The message is that if Republicans reject this, it should be unavoidably clear that Republicans are beyond hope as a governing partner on any terms that Manchin himself would find acceptable. If so, it’s time to move to passage of a bill via the simple majority “reconciliation” process. But that’s not all: If this is so, it’s also time to seriously debate reforming the filibuster.
Biden’s latest offer is a more dramatic move toward Republicans than anything they have offered. The last proposal from Republicans was for $928 billion, but much of that was existing baseline spending. Only $257 billion was new spending.
Worse, the new GOP spending is funded by repurposed covid-19 rescue funds. Other Republicans have suggested a gas tax hike or user fees, which are regressive and nonstarters for Democrats.
Biden’s new offer, meanwhile, is for $1 trillion. Importantly, all that is new money on top of baseline spending, a source familiar with the offer tells me.
Biden’s offer also sticks to his insistence on paying for the plan with corporate tax hikes, according to CNN and Politico. This is good: While Biden is being flexible on spending levels, by drawing a hard line on pay-fors, he’s suggesting he’s prepared to see Democrats act without Republicans — by reconciliation.
And so, if Biden keeps slashing his plan’s spending levels to win Republicans while keeping the pay-for Manchin wants — and Republicans still don’t budge — at what point does Manchin realize Republicans will never support anything close to what Manchin himself wants?
To be clear, Biden would obviously like it if 10 Senate Republicans did support his new proposal. He could then announce bipartisan support for a targeted infrastructure package — one focused on roads, bridges and broadband — then pursue a second package with other priorities (green technology, caregiving infrastructure, etc.) via reconciliation later.
But plainly, Biden does not expect 10 Republicans to support this offer. The key nuance here is that Manchin wants to persuasively argue — to his constituents and to himself — that a real effort to win them over was made. If this doesn’t do it, what will?
The bigger question is this: How many times must Democrats be led down rabbit holes in search of GOP support that never materializes before Manchin accepts that in a fundamental sense, the bipartisan possibilities he dreams of are simply gone?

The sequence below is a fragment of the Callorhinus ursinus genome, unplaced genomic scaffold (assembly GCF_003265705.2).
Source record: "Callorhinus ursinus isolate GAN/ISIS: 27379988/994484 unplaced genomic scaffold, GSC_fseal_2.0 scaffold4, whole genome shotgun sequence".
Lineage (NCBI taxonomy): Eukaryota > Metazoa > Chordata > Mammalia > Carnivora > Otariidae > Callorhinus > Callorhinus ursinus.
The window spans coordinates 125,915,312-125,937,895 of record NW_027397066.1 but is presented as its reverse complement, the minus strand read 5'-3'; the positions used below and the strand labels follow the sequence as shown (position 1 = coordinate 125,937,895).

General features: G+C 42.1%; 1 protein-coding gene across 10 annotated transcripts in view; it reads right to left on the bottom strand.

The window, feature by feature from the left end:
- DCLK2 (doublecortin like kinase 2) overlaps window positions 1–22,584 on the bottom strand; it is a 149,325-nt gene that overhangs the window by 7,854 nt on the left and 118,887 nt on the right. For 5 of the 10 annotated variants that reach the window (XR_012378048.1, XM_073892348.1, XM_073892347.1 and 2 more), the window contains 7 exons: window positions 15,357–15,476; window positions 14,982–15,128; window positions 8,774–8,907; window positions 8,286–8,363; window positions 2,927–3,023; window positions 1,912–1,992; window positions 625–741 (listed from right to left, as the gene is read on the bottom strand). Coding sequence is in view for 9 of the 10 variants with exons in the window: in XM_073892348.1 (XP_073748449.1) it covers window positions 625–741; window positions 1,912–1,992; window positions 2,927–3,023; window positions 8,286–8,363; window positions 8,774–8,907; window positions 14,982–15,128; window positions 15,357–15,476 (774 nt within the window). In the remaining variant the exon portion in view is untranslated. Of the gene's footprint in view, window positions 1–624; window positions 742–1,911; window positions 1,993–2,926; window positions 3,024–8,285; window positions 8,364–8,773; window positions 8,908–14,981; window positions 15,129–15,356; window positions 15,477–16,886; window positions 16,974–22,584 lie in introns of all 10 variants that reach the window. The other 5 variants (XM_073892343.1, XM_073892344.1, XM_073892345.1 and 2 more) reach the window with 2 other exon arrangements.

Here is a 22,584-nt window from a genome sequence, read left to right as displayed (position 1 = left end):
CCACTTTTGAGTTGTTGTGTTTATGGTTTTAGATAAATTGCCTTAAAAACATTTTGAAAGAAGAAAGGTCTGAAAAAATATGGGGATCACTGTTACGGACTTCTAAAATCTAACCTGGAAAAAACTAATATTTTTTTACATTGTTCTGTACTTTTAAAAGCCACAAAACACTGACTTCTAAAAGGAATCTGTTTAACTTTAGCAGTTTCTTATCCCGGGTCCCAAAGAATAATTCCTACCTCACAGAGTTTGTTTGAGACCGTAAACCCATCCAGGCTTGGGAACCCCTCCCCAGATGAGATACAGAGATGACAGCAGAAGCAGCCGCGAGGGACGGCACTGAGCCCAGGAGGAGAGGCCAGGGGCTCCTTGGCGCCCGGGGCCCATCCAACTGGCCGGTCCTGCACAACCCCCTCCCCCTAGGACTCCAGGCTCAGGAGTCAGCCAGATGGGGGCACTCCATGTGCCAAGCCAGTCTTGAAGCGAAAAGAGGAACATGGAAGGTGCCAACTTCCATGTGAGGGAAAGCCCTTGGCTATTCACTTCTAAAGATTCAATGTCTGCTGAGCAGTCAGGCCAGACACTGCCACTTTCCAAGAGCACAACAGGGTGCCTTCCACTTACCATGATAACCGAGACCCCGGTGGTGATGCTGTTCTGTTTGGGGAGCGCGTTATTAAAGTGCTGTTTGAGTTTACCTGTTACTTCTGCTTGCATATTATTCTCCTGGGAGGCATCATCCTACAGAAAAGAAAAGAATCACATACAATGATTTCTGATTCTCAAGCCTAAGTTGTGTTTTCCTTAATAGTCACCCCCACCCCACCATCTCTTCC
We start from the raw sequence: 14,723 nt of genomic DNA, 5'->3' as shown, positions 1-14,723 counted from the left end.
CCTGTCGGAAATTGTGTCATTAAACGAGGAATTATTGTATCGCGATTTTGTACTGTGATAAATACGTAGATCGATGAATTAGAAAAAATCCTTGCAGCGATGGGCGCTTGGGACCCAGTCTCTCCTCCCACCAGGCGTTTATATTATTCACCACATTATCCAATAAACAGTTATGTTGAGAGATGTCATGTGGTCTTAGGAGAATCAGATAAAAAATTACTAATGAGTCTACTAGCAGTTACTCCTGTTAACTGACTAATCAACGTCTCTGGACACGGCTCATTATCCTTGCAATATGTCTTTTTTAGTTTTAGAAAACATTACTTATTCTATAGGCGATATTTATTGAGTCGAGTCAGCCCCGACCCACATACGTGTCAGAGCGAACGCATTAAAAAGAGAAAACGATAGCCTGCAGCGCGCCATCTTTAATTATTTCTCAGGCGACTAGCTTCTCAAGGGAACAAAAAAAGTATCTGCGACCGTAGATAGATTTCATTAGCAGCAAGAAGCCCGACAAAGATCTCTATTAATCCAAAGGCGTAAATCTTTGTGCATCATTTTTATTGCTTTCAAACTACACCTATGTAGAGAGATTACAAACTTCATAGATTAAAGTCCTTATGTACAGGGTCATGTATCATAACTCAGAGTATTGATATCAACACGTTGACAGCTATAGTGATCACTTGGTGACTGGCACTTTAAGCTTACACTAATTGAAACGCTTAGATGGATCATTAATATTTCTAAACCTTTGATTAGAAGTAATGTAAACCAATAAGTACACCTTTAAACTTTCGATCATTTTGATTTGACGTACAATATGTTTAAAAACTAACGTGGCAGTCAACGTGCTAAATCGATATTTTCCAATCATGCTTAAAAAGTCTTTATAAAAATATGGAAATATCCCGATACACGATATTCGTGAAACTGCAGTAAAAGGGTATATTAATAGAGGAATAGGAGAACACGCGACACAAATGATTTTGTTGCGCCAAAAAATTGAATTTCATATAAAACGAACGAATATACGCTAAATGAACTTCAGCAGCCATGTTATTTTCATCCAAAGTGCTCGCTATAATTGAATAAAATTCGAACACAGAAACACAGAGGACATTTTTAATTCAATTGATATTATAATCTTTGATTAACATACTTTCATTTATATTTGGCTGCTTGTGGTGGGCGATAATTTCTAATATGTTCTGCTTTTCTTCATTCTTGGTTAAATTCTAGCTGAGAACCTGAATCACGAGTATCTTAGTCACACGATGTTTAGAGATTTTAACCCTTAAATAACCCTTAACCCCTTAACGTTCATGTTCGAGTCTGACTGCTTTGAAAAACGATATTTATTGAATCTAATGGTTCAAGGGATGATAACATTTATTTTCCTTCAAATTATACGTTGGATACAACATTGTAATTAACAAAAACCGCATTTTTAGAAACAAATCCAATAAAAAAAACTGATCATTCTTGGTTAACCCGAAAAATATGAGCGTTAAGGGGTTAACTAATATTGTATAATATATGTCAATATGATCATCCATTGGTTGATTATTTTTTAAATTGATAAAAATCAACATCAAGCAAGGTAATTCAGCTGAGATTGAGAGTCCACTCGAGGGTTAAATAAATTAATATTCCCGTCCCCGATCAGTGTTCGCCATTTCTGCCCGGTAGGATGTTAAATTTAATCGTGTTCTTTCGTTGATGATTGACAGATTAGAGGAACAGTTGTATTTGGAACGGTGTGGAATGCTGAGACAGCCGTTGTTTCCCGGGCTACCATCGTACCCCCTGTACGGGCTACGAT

The filibuster favors Republicans
Those who find that prospect terrifying often equate it with the horror of partisan majorities passing things, followed by a switch in power and a partisan swing back the other way. As Sen. Kyrsten Sinema (D-Ariz.) puts it, the filibuster protects democracy “rather than allowing our country to ricochet wildly every two to four years.”
But that’s absurd: We already live in that country. When Republicans had total control in 2017 and 2018, they didn’t hesitate to use reconciliation to try to jam through Obamacare repeal (they failed) and to pass massive tax cuts for corporations and the rich, both on partisan lines.
Manchin and Sinema want us to believe the filibuster preserves a country in which the parties are incentivized to cooperate on an even policy playing field. But the real question is whether they will consign us to a future in which that playing field is dramatically tilted toward Republican priorities.
This is spelled out in a well-argued piece by Ira Shapiro, a staffer to then-Sen. Robert Byrd of Manchin’s home state. As Shapiro notes, one dirty secret of the filibuster is it creates serious imbalances between things that can pass via reconciliation and things that can’t:
There is no convincing rationale for establishing two classes of legislative action. It should be unacceptable that the $2.1 trillion tax cut in 2017 or the effort to repeal the Affordable Care Act could be done by majority vote (through reconciliation) but that 60 votes are required before helping the Dreamers, requiring background checks for guns, combating climate change or protecting the right to vote.
This privileges the party that cares less about legislating. Because Republicans are most obsessed with cutting taxes, they can carry out their most urgent priority by simple majority, even as many core priorities Democrats want to address require a supermajority.
Perhaps Manchin is content with this situation. If those things could be done by simple majority, he’d be a deciding vote on them, putting him in a tough position. But if so, that rationale has nothing in common with the fantasy rationale filibuster defenders are offering.
If Manchin eventually accepts that Republicans will not be a willing partner on pretty much anything, he’ll have to deal more forthrightly with those basic truths. Until then, Democrats will have to keep sending that message about Republicans in whatever ways are available.